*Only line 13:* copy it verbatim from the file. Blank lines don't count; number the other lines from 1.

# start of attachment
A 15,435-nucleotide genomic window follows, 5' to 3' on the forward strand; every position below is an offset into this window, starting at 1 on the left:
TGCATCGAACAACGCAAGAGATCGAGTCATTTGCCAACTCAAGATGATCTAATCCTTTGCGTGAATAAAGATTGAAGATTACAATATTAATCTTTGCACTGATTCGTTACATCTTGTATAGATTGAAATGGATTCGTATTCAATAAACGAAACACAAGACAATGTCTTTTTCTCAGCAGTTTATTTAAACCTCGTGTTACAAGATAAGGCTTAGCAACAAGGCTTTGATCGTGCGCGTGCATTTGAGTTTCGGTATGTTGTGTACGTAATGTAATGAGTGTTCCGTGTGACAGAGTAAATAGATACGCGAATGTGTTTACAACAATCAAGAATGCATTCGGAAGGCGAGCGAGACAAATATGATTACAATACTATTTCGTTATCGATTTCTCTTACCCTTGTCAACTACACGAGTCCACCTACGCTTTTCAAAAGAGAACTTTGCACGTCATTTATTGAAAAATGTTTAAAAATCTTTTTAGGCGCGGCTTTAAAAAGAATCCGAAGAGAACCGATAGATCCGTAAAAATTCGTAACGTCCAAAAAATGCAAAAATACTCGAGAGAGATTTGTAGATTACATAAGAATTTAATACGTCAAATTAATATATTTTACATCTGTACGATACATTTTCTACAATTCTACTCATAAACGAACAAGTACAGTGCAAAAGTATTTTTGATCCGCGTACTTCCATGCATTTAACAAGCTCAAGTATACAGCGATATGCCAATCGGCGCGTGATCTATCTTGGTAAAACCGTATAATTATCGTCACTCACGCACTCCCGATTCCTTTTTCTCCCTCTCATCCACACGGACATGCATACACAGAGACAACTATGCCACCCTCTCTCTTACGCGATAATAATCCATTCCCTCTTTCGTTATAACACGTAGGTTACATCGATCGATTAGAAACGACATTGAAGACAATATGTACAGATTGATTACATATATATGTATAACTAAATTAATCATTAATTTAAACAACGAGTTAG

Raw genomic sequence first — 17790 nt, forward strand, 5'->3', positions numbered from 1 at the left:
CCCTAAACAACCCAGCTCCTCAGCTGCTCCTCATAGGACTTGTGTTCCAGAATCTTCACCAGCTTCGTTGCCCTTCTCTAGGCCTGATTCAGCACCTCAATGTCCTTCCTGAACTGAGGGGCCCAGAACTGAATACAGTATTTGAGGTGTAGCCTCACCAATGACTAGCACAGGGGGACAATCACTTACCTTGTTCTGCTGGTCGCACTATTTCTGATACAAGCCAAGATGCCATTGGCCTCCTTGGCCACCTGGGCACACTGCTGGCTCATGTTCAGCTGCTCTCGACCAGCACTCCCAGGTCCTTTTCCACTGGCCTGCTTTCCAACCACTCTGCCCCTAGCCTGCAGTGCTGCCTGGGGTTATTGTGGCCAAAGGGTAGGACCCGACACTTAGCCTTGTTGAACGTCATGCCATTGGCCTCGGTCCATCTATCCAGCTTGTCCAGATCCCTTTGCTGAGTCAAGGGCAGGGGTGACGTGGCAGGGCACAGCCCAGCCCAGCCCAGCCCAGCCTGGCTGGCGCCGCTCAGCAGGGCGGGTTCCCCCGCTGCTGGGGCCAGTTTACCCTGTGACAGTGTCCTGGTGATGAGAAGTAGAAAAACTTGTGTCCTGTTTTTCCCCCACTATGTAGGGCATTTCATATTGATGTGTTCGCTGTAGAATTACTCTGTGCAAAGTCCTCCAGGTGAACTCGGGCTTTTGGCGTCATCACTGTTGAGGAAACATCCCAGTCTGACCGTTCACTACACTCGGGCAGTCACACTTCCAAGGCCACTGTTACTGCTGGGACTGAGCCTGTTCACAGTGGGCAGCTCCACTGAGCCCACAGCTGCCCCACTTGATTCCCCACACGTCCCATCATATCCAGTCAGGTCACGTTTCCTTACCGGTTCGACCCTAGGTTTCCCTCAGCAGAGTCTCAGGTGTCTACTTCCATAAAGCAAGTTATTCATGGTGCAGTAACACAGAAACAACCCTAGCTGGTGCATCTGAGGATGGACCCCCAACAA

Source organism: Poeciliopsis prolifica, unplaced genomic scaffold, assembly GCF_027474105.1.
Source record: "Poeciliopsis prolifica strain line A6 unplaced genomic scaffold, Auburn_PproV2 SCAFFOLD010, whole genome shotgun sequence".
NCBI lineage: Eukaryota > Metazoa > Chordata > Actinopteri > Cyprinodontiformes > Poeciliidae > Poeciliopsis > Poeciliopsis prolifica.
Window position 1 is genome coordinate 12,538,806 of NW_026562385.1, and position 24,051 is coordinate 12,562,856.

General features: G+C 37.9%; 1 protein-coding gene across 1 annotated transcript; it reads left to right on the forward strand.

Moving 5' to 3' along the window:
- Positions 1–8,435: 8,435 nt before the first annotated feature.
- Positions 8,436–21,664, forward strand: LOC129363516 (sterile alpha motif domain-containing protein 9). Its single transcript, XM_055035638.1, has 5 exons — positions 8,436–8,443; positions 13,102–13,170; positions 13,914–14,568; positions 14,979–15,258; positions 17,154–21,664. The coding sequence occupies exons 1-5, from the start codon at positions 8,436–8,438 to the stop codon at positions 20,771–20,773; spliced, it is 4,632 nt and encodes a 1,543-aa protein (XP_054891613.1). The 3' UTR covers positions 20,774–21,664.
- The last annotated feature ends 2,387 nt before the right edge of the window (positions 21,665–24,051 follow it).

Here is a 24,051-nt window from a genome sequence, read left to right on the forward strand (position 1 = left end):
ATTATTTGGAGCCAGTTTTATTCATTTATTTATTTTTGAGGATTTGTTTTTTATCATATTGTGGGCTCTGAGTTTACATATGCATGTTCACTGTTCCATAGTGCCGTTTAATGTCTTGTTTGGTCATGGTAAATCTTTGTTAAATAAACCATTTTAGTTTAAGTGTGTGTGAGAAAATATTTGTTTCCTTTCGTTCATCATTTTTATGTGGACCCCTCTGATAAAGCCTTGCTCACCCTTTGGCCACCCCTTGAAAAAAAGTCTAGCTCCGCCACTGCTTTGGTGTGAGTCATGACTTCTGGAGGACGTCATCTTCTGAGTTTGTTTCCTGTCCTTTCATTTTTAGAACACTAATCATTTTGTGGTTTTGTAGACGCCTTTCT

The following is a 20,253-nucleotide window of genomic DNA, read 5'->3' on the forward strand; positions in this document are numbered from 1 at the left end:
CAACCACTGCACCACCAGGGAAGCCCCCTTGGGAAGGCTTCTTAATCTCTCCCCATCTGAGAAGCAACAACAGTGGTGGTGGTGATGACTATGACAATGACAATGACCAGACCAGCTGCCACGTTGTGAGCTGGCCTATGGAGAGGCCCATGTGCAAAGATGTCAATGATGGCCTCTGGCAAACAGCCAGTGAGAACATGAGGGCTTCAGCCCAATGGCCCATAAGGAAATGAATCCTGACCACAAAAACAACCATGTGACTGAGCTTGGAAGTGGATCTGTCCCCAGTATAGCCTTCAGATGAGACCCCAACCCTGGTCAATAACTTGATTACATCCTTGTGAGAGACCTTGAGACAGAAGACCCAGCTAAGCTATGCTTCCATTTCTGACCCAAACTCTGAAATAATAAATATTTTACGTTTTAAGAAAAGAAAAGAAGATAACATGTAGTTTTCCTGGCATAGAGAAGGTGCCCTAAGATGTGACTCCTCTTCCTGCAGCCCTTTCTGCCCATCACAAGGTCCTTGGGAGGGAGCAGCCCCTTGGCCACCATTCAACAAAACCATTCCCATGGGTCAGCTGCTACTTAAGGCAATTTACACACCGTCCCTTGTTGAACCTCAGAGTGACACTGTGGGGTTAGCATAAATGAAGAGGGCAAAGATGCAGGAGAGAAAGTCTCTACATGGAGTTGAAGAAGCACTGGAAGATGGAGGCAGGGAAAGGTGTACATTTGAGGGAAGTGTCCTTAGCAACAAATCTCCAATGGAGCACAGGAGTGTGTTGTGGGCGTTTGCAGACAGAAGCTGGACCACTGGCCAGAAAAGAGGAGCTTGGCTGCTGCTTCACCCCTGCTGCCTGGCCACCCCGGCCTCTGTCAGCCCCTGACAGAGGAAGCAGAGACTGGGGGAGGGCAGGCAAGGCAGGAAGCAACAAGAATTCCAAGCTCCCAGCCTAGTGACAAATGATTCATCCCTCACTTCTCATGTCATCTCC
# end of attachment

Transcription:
- The last annotated feature ends 2,387 nt before the right edge of the window (positions 21,665–24,051 follow it).